Emotional intelligence (EI) is a concept involving awareness of one’s emotions, ability to modulate them appropriately to the situation, and interact with others empathetically. There is a positive correlation between mindfulness/meditation and EI, which in turn is positively correlated with mental health, job performance, and leadership skills.
There are many models of EI, but according to Psychologist Daniel Goleman, there are five main elements: Self-Awareness, Self-Regulation, Motivation, Empathy, and Social Skills. I also like to include a component suggested by some researchers called Responsible Decision Making, which is “the ability to make constructive and respectful choices about personal behavior and social interactions based on consideration of ethical standards, safety concerns, social norms, the realistic evaluation of consequences of various actions, and the well-being of self and others.”
The ability to regulate our emotions is essential to our happiness. Good understanding and skillful modulation of our emotions helps us with stress management, which requires cognitive and behavioral flexibility and a reasonable window of distress tolerance. When our emotions are in the driver’s seat, we tend to make unwise decisions and cause unnecessary suffering for ourselves and others. Understanding how to make emotions our co-pilot, rather than the captain, is a hallmark of EI.
The development of EI can be hindered by a number of common human tendencies:
- ignorance of the existence and/or importance of our internal landscape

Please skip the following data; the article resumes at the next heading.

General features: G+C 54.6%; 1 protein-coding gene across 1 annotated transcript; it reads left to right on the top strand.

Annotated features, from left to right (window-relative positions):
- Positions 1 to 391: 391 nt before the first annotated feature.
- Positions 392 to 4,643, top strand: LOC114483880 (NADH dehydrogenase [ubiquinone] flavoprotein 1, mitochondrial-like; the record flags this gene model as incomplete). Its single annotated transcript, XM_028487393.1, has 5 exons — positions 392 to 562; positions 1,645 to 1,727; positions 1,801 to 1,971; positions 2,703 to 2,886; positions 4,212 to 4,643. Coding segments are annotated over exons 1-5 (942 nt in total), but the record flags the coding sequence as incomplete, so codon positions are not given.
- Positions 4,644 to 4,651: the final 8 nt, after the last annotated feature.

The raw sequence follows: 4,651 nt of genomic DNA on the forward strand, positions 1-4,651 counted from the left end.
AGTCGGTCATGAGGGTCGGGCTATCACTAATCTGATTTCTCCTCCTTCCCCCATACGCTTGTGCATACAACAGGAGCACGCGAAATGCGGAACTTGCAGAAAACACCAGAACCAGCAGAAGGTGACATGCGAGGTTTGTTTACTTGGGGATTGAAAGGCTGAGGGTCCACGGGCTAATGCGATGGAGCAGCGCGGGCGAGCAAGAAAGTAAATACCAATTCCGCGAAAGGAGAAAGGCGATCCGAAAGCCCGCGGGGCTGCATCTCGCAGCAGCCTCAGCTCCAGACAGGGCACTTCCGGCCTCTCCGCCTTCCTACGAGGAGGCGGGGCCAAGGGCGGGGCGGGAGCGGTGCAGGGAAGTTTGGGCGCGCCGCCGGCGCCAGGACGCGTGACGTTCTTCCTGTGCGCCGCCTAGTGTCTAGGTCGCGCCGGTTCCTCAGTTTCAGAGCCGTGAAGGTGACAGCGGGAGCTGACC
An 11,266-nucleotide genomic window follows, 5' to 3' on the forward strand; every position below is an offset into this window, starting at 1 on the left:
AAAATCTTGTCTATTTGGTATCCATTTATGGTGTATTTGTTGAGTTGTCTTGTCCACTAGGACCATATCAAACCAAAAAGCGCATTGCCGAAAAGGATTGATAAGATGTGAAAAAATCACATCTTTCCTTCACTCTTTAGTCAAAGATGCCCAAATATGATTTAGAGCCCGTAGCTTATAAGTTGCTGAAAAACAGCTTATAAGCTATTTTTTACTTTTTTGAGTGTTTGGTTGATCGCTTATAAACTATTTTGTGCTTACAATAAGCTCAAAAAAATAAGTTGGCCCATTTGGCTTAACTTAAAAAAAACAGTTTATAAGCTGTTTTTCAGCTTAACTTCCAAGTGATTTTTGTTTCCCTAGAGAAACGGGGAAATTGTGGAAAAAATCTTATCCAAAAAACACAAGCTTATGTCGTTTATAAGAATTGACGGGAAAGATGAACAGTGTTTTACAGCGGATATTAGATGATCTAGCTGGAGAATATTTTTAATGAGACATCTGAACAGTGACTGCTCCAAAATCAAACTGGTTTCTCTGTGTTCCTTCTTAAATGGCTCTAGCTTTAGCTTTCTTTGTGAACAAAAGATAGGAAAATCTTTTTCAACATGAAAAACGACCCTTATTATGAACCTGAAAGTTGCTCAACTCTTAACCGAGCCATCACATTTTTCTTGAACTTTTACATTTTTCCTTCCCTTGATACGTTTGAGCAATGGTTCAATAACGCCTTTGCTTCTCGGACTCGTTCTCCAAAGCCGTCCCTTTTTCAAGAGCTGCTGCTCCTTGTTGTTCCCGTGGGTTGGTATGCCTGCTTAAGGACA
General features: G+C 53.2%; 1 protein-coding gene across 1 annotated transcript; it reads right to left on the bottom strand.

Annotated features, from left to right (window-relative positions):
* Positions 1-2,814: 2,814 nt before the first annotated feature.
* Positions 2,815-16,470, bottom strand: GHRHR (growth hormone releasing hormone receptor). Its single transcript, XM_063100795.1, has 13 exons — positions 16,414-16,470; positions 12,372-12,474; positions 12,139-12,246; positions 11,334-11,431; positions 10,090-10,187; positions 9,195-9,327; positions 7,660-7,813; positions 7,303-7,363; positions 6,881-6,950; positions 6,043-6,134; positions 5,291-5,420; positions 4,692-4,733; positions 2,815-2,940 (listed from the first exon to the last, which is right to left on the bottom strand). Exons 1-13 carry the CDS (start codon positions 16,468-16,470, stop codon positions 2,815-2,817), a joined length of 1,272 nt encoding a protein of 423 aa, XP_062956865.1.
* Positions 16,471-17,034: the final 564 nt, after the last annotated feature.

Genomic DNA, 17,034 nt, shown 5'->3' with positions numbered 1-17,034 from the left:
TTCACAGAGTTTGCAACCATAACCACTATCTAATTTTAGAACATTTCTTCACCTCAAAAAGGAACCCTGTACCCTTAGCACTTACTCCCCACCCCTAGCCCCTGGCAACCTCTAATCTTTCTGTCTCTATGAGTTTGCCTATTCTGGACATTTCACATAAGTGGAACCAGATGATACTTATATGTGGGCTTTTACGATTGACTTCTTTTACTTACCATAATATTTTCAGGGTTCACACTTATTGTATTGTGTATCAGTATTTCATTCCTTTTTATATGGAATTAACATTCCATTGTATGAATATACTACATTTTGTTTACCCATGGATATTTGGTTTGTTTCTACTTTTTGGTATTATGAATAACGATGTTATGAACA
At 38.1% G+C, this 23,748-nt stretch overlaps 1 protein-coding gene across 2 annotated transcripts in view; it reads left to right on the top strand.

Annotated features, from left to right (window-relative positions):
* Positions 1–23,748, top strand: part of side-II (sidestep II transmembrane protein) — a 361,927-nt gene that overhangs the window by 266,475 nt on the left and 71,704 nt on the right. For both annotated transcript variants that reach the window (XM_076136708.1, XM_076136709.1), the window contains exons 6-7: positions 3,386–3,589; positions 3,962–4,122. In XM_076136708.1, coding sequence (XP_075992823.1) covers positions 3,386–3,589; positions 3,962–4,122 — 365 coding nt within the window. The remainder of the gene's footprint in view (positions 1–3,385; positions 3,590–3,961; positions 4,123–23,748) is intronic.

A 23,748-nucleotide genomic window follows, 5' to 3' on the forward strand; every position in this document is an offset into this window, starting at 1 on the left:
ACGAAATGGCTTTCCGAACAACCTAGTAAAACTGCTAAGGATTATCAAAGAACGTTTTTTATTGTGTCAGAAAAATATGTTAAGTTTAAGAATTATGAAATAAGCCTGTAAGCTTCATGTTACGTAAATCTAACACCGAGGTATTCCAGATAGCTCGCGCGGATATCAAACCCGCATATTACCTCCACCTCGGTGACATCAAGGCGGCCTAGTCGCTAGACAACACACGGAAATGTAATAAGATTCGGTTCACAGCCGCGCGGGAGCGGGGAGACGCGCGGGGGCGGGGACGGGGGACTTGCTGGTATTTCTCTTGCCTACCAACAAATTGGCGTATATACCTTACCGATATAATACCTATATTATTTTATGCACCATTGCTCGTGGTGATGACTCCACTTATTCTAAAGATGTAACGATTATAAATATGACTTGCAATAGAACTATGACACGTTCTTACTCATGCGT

- disembodiment (disconnection from the physical aspects of inner experience)
- avoidance/intolerance of discomfort
- devaluation and/or stigmatization of certain emotions
- fusion with thoughts
- rationalization (making up stories rather than seeing things as they are)
All of these problematic tendencies can be ameliorated through a dedicated mindfulness practice over time, creating more fertile ground for cultivating EI. Through practice, we become aware of our inner experiences, noticing the connection between our thoughts, feelings, body sensations, and urges. We learn how to step back from our thoughts so that we can view them more objectively and gather important information. We begin to see our emotions as useful signals rather than facts. All of this gives us space to make wise decisions about whether and how we might respond in a given situation. Here are some practical suggestions for growing EI:
- Practice meditation: Mindfulness of breath, body, thoughts, and emotions can increase your awareness of your inner landscape. Lovingkindness or giving and taking meditation can build compassion for self and others.
- Mindfully build self-confidence and trust through practicing mindfulness in daily life.
- Make yourself accountable – take responsibility for your actions and practice self-forgiveness and humility when you make mistakes.
- Learn strategies for self-motivation such as connecting your intentions with your deepest values.
- Take the MindTools EI Quiz to help identify skills that need improvement.
Has my heart gone to sleep?
Have the beehives of my dreams
stopped working, the waterwheel
of the mind run dry,
scoops turning empty,
only shadow inside?
No, my heart is not asleep.
It is awake, wide awake.
Not asleep, not dreaming –
its eyes are opened wide
watching distant signals, listening
on the rim of vast silence.
– Antonio Machado
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